How Data Collected By IoT Devices Can Support Eco-Conscious Solutions

Sustainability, IoT Solutions, Photo by Adobe Stock

As IoT solutions become critical elements underpinning vital elements of society, such as infrastructure, healthcare, and even home life, it is critical to think about their impact on the planet. Sustainability in IoT is only possible if system engineers and developers design solutions that consider a greener approach

These considerations have never been more critical. On February 28, the United Nations’ Intergovernmental Panel on Climate Change released a report that calls for longer-term thinking around how to adapt our societies in transformational ways to help deal with the ever-worsening effects of climate change. The IoT will play a necessary role in those transformations, but only if the industry addresses the crisis thoughtfully and strategically. 

One person studying and implementing eco-conscious IoT solutions is Saverio Romeo, an Associate Lecturer at Birkbeck, University of London, and the founder of the Emerging Technology Observatory, a network of professionals working in emerging technologies (including IoT, blockchain, and AI) and studying their impact on society. Over the course of his career, Romeo has also been a software developer, technology analyst, and innovation policy consultant, giving him a unique perspective on the challenges in creating eco-conscious IoT solutions.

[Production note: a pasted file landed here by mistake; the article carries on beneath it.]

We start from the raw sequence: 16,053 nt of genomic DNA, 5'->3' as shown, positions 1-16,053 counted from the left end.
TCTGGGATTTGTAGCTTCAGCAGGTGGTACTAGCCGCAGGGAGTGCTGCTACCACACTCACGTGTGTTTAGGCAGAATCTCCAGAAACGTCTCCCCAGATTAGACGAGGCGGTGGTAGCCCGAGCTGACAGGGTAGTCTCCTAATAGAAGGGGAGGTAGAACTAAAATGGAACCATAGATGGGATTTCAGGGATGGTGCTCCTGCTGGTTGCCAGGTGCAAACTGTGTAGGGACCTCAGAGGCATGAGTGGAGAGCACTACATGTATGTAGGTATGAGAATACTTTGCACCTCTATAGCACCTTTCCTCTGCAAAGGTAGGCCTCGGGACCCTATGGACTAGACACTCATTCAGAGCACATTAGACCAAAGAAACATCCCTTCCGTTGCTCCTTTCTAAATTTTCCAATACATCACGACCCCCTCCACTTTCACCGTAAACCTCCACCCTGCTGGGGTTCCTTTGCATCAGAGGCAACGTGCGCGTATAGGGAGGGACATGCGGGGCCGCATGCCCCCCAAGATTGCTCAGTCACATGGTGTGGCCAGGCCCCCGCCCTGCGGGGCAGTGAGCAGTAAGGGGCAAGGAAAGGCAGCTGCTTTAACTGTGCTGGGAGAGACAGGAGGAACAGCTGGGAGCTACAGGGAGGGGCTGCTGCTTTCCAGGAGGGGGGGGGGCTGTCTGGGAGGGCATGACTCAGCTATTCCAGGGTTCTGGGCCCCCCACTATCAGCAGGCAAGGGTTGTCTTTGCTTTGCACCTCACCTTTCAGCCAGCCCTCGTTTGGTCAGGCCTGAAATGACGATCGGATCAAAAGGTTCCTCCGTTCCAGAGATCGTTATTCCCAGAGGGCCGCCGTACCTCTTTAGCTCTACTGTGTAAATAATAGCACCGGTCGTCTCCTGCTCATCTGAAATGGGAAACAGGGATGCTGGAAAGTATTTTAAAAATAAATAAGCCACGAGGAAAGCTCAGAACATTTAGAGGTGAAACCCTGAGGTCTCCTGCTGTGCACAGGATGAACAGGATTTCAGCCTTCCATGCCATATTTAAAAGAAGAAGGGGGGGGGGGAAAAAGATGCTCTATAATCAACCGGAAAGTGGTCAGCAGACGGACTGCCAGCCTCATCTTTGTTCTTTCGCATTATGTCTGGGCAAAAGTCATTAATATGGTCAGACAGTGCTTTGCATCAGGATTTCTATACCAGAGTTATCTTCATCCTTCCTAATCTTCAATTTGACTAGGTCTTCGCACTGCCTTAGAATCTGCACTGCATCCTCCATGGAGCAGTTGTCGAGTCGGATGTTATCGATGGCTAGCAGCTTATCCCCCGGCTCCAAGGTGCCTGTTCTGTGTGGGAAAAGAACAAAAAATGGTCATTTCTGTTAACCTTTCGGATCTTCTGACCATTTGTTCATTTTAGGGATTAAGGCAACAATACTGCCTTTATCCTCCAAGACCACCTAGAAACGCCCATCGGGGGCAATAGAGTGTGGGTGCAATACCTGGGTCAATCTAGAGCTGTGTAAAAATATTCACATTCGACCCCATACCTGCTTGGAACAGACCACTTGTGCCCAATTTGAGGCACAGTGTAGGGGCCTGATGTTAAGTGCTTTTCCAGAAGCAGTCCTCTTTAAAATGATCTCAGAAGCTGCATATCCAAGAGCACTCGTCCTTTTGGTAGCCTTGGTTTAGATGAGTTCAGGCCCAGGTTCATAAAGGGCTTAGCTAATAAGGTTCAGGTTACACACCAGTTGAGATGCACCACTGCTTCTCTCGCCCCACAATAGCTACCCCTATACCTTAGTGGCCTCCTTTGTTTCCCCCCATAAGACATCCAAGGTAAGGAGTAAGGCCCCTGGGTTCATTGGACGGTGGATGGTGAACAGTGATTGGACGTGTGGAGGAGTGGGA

Saverio Romeo – IoT Expert
Saverio Romero – IoT Expert

During the early stages of the IoT, Romeo believes the socio-political and economic climate was different than it is now. “[These days] climate change and sustainability is at the top of political agendas and citizens’ interests,” he said. “The public investment to promote green policies is becoming considerably big[ger]. The IoT is one of the enablers of those green policies.” 

Romeo believes IoT solutions are one of the best tools to help mitigate the effects of climate change. The data from IoT devices can provide actionable intel on what’s happening in a particular segment of the environment, and support hypotheses on ways to solve specific sustainability challenges.

“The IoT is there to feed models with data – diverse data, rich data,” Romeo said. “They are enablers for solutions that reduce our environmental impact. Technology [itself] is not the knight who saves the world!”

Romeo thinks IoT can create greener applications for many facets of modern life, from agriculture to transportation and beyond. Romeo sees demand rising for climate-friendly solutions, and, as a result, he thinks they will become a requirement for new projects. 

“Let’s imagine a world with 50 to 60 billion devices,” Romeo said. “Can we talk of green-by-design IoT solution development? That’s a nice question to explore.” 

IoT Solutions, Sustainability, Greenhouse, Image from Adobe Stock

Sustainable IoT Solutions in Agriculture